A Jewish retirement community shouldn’t be any different from regular retirement. It involves the culmination of a career, the re-focusing of priorities, and a change of address. The early years of retirement likely include travel, spending time with children and grandchildren, re-connecting with friends and immersing oneself in forgotten hobbies or new interests. Downsizing a house, and moving into a new neighborhood might result in new friendships, and less time required for house and yard work. The overarching theme of any retirement is planning.

A boring and unfulfilling life will result in a boring and unfulfilling retirement. There are important steps that should be taken beforehand – in Jewish retirement communities as well as any other. Establishing a healthy work/life balance before retiring is important – as is maintaining it. Do not take work home on the weekends, do not restrict friendships only to those at work – develop friendships and interests outside, and do not allow one’s identity to be tied into one’s job.

Maintain optimum health while working – exercise, eat, and sleep well. Have a major life purpose other than work – participate in home and family life, cultural traditions, and religious events. Children are unlikely to forget if Mom or Dad missed their bar or bat mitzvah because of a meeting or project that could not be rescheduled. Family should always be more important than work – both before and after a move to a Jewish retirement community. Travel a lot – learn to enjoy it, and cross off some of the more strenuous destinations before deteriorating health or limited mobility become factors. If visiting Israel is on the list, go before safety is too precarious. Instill a love of travel into children so that family vacations to exotic destinations carry on despite the shift from “Mom” to “Grandma”.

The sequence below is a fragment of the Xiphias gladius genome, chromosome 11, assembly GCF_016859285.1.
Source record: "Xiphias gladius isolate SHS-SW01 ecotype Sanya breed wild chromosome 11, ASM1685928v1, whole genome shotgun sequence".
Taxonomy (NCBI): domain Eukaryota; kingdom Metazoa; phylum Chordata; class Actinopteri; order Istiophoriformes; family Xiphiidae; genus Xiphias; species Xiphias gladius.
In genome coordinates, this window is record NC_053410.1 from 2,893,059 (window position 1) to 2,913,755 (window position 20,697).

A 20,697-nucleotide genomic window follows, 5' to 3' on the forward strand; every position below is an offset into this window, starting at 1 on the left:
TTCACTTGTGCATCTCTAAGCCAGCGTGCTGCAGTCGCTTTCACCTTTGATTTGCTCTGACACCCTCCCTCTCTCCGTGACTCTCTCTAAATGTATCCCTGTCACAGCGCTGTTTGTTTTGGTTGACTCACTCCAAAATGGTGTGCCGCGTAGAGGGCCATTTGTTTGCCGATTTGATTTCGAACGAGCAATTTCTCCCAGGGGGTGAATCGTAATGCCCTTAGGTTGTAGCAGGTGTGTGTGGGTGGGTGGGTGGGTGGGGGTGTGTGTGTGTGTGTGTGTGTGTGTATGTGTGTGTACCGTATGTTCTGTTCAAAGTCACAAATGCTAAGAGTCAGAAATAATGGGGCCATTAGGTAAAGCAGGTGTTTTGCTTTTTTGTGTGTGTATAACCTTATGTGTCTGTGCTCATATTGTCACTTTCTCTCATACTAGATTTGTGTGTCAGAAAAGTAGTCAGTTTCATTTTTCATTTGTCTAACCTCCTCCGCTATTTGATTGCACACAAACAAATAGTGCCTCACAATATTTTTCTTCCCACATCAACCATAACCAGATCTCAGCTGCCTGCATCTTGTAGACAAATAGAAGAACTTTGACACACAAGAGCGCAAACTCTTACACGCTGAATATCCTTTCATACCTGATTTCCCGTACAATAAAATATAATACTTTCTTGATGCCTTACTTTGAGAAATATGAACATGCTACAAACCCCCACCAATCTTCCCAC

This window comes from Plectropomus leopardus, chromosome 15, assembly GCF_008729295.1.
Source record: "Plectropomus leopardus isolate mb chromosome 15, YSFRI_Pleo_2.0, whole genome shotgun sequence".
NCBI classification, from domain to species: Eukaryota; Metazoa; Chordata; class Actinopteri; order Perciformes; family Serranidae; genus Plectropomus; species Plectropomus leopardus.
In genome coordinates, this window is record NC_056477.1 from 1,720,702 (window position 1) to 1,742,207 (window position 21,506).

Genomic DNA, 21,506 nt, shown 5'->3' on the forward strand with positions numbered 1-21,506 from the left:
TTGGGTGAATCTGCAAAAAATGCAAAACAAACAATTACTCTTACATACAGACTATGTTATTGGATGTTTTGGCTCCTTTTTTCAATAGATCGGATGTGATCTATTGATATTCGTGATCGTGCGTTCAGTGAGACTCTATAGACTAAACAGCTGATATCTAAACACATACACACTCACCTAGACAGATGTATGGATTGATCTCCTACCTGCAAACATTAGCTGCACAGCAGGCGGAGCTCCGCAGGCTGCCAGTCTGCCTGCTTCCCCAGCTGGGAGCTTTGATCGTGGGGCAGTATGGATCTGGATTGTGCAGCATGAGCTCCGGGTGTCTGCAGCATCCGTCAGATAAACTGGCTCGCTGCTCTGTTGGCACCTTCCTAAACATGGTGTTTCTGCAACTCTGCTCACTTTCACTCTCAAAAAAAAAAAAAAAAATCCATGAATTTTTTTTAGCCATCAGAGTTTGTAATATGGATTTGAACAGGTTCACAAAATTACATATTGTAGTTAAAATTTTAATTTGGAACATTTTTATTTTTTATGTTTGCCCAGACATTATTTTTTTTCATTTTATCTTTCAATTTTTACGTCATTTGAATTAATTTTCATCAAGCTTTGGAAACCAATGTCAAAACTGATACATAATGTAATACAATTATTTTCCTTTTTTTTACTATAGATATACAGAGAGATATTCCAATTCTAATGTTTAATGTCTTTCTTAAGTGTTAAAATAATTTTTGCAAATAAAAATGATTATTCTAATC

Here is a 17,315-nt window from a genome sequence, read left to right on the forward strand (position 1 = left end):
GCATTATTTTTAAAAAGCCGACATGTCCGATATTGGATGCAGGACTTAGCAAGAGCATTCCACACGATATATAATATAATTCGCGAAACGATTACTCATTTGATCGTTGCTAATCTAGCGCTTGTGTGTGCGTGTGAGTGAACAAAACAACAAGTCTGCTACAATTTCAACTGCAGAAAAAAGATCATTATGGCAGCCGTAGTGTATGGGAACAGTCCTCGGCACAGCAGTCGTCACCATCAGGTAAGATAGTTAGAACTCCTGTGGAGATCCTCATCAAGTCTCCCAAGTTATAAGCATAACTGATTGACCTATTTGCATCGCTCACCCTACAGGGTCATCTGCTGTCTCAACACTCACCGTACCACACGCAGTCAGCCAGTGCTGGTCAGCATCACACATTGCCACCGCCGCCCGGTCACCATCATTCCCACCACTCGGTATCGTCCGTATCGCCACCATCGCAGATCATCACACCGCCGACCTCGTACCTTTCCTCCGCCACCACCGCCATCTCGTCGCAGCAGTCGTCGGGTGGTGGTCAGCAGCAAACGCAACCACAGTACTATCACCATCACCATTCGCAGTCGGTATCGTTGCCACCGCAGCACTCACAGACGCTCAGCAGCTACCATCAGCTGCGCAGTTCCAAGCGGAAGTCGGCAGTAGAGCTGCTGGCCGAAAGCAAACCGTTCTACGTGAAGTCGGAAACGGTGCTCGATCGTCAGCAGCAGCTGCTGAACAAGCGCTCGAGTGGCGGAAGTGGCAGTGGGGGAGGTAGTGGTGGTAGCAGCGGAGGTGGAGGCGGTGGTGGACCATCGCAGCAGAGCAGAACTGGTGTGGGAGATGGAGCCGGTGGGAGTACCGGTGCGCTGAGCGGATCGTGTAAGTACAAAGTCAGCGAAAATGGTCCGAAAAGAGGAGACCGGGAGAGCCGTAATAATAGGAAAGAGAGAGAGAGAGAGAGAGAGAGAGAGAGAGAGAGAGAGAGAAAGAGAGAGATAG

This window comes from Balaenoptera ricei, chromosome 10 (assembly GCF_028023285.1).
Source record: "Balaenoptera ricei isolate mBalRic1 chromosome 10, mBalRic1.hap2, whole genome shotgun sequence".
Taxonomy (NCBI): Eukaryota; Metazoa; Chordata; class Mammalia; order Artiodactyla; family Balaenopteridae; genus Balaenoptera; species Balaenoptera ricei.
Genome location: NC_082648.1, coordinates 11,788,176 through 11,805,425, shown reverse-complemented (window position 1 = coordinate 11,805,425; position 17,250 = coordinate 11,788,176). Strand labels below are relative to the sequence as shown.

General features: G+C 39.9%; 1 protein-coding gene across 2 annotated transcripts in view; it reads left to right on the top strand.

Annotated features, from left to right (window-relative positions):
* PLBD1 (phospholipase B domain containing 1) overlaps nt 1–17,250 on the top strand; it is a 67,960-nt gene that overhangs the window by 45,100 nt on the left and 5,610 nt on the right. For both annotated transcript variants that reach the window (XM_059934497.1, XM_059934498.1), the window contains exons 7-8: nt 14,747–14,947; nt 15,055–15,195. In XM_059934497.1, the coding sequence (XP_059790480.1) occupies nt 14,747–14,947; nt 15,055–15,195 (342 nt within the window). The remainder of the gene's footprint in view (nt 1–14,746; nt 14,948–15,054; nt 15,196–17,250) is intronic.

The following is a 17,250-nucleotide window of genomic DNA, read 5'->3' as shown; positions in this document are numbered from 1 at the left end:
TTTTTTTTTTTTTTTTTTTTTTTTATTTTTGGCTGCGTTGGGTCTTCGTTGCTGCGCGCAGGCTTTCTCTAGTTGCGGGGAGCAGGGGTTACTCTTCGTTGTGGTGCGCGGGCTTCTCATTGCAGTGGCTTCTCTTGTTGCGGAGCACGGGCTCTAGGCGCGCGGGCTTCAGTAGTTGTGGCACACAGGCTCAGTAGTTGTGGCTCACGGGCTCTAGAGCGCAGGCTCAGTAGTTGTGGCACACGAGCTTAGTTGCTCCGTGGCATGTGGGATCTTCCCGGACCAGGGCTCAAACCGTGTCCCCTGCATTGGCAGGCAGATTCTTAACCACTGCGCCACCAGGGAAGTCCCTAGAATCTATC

Learn new things both at work, and at home. Developing a hobby, or becoming more involved in the synagogue can be one way to find spiritual fulfillment. Spending time alone learning to enjoy silence and solitude is another major step to combat boredom or loneliness. Perhaps a spouse is still working, and alone time will become the normal way of life for a while. Find new ways to connect with the world. One of the joys of a Jewish retirement community is the free time that is available to take a course or join a club. Spending time with peers who have similar interests will generally result in new friends being made, and new toys being purchased – enjoy the fruits of the years of labor!

Financial issues are not the only ones that require advance planning. Pre-retirement courses are available that help deal with personal as well as financial issues. Accept that money will buy style and comfort, but it won’t buy happiness. When one’s life has been dominated for many years by a work schedule and sense of purpose, it is easy to become depressed when these things are gone. Hard work is an idol of sorts, especially when one’s identity is tied to the job. The Jewish retirement community also involves learning how to re-focus energies into enjoying life and leisure. The right attitude can accomplish anything.

This guest post was written by Marquita Tegethoff, on behalf of Palm Court, a resident family that helps you enjoy your retirement in style. To know how you can cut down on the boredom of retired life, you may also visit About.com.